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  • The view from over here

    Posted by Helen on November 18th, 2014 (All posts by )

    The lunchtime meeting today had been organized by the Henry Jackson Society, the Left’s particular bugbear, in the House of Commons (luckily in one of the committee rooms where the acoustics were good and the mikes worked). The guest was the eminent academic and commentator, Professor Walter Russell Mead and his topic was an obvious riff on a once highly influential book by Professor Francis Fukuyama: The Crisis in Europe: the Return of History and what to do about it.

    As one would expect, Professor Mead gave a very cogent and exhilarating analysis of the many problems the world is facing today but, as a journalist from Die Welt pointed out, we have all heard a great many depressing talks and read a great many even more depressing articles of that kind recently. What did Professor Mead think were some of the answers?

    Professor Mead’s main solution was (and, to be fair, we were coming to the end of the session but, to be equally fair, that was supposed to be part of the presentation) that the US should restore its interest in Europe and re-engage in a dialogue with its European partners. Or, in other words, as he said the Lone Ranger, having ridden away, should now return (no word of how Tonto might feel about that).

    The European Union, Professor Mead explained, was American foreign policy’s greatest accomplishment; it had been one of the aims of the Marshall Plan (some stretching of history here), had been supported diplomatically and politically throughout its history but has, to some extent been left to its own devices in the last few years. The US underestimated the difficulties European weakness and lack of cohesion will cause to it. Having, as it thought, defeated the bad guys (twice, presumably), knocked all the European heads together, the US announced that it will do what the European had always said they wanted and that is leave them all alone. Apparently, that is not what the Europeans wanted deep down and it is time to recognize this fact.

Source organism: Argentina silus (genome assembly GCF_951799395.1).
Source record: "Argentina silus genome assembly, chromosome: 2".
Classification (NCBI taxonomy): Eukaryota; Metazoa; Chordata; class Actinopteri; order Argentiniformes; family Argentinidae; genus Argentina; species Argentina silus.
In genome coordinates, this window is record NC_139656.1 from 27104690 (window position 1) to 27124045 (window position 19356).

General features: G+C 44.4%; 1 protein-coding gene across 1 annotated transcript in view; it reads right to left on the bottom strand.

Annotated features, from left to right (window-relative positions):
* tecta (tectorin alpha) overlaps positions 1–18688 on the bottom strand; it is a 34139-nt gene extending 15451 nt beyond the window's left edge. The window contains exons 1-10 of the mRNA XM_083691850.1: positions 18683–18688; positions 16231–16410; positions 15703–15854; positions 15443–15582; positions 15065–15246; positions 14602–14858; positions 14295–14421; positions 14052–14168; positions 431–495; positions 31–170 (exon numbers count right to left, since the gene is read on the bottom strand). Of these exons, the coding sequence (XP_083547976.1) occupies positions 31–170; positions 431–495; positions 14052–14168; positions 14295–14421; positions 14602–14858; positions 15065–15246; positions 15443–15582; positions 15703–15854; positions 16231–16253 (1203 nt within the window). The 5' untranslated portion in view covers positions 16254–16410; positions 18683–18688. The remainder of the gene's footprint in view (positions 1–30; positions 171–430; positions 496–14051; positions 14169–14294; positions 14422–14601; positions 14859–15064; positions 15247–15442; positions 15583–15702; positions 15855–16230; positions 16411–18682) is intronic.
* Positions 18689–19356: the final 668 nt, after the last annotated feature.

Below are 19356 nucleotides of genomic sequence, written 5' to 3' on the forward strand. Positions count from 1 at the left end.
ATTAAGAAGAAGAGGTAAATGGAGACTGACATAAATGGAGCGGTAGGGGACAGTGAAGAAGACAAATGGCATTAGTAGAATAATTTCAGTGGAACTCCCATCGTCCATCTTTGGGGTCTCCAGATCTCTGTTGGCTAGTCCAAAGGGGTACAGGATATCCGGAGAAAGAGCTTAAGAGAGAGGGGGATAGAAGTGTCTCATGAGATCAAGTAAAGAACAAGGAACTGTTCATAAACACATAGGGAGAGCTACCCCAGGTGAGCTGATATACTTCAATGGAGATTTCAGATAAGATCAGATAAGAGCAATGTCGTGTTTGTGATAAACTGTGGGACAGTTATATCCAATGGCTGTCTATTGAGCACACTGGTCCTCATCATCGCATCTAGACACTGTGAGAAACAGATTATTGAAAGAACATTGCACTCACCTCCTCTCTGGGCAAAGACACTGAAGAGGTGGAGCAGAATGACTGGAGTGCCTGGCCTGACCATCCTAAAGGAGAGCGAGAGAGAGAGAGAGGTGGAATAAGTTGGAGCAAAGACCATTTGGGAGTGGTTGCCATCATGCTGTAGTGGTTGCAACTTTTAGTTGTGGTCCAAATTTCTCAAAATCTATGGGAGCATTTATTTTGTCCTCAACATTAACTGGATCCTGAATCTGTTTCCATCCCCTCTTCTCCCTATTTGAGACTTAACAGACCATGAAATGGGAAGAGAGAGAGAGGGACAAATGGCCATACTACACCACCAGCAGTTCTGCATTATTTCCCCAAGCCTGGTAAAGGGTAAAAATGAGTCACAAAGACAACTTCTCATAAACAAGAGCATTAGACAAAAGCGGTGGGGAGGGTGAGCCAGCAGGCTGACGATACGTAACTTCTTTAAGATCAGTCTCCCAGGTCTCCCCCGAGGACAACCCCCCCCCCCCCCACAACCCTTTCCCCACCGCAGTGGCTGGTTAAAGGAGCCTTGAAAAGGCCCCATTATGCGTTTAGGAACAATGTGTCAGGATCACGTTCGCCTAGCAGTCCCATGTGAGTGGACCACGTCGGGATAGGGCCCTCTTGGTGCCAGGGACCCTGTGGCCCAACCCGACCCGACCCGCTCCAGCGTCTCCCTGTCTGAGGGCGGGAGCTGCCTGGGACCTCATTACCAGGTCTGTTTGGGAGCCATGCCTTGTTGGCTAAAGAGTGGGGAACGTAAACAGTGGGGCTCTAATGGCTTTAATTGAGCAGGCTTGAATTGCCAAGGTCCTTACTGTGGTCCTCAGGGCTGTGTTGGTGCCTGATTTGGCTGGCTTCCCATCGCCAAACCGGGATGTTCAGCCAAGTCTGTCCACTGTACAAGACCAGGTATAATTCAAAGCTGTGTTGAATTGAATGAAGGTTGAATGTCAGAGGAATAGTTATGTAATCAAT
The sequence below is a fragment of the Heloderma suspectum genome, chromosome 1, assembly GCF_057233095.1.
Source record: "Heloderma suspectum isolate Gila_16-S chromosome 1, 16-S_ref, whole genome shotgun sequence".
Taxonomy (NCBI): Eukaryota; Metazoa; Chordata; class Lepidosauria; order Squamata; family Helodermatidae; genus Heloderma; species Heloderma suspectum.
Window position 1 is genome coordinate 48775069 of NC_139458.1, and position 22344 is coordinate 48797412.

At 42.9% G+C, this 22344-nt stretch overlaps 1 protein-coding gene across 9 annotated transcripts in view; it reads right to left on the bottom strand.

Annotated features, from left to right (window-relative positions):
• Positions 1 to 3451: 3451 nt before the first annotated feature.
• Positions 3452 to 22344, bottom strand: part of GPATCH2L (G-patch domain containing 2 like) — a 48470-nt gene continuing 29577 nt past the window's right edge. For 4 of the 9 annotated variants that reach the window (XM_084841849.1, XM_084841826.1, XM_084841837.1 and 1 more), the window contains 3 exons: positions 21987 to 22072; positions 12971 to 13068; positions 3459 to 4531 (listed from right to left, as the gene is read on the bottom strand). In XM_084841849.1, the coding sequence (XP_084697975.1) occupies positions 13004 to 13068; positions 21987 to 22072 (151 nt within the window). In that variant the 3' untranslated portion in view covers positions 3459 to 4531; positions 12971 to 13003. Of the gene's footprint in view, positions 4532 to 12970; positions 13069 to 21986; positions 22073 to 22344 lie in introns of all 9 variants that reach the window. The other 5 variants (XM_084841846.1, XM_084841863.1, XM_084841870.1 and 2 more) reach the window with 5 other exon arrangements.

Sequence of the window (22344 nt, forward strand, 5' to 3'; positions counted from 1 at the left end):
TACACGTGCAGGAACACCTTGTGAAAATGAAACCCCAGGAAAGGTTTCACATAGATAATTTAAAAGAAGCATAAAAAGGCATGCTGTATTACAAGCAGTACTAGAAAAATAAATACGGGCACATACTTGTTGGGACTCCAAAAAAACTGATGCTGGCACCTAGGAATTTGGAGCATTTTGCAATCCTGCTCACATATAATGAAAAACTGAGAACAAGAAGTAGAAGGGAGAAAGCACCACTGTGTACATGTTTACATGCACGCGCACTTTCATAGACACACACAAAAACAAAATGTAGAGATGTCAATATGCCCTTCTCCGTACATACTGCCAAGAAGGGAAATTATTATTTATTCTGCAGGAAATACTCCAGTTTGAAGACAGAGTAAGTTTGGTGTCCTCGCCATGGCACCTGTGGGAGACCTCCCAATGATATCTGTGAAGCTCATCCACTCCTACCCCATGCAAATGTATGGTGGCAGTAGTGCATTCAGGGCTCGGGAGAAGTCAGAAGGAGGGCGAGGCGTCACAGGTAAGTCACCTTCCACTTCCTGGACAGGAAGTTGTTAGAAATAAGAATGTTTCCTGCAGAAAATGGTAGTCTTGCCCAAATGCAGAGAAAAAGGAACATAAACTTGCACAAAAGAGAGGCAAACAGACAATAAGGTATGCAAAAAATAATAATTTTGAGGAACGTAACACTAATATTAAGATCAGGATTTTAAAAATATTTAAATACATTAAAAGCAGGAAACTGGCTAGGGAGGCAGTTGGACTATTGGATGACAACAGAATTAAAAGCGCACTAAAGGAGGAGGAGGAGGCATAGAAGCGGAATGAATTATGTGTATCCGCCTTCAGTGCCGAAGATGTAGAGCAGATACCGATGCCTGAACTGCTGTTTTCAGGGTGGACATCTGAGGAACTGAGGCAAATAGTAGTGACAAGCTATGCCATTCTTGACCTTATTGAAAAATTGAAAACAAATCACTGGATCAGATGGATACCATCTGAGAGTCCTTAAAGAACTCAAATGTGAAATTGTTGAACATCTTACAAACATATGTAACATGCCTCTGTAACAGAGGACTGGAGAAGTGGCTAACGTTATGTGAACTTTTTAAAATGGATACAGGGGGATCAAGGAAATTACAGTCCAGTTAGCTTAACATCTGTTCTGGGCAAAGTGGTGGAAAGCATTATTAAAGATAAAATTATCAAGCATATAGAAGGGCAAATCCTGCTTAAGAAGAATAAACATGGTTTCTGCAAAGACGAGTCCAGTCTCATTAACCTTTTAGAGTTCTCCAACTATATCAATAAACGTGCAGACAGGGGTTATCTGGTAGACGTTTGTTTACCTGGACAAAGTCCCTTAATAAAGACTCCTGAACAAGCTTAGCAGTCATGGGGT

We’ll be over, we’re coming over
    And we won’t come back till it’s over, over there.

    Well, that’s fine, except that it would appear that it is never going to be over, over here. We saw that when Yugoslavia disintegrated into a series of wars in the nineties, the EU though the egregious Jacques Poos announced that “this was Europe’s hour” only to plead with the Americans to come back and sort the mess out after all. It seems that they will have to come back again in the sense of taking greater interest in this pesky little continent and its pesky problems.

    Is that really the answer? Obviously, as an Atlanticist and an Anglospherist I want to see a continuation of the existing links between certain European countries and the United States, adding Canada, Australia and New Zealand into that network. But would a greater involvement by the US in the EU’s problems really help anyone? Somehow, I doubt it.

    I got a little carried away with my blogging and had to put up two posts on Your Freedom and Ours on the subject of Professor Mead’s presentation, the discussion and my own opinions. So here they are: Post 1 and Post 2.

     

    15 Responses to “The view from over here”

    1. amspirnational Says:

      “leaving them all alone” would have meant removing the bases and dropping the NSA Police State and quit browbeating them when necessary, simply paying them off when not, into supporting US wars in the Mideast and elsewhere.

    2. Michael Hiteshew Says:

      Wasn’t it Valéry Giscard d’Estaing who, at the ratification of the European Constitution, famously said:

      Ask not what you can do for your country.
      Ask what the United States of America can do for you.

    3. dearieme Says:

      Given the consequences of all the American mischief in the Ukraine, be careful what you wish for. The US isn’t run by people like Truman, Nixon, or Reagan any more.

    4. Michael Hiteshew Says:

      …all the American mischief in the Ukraine…

      Can you spell that out? I’m completely at a loss as to what you’re talking about. Did I miss something?

    5. Mike K Says: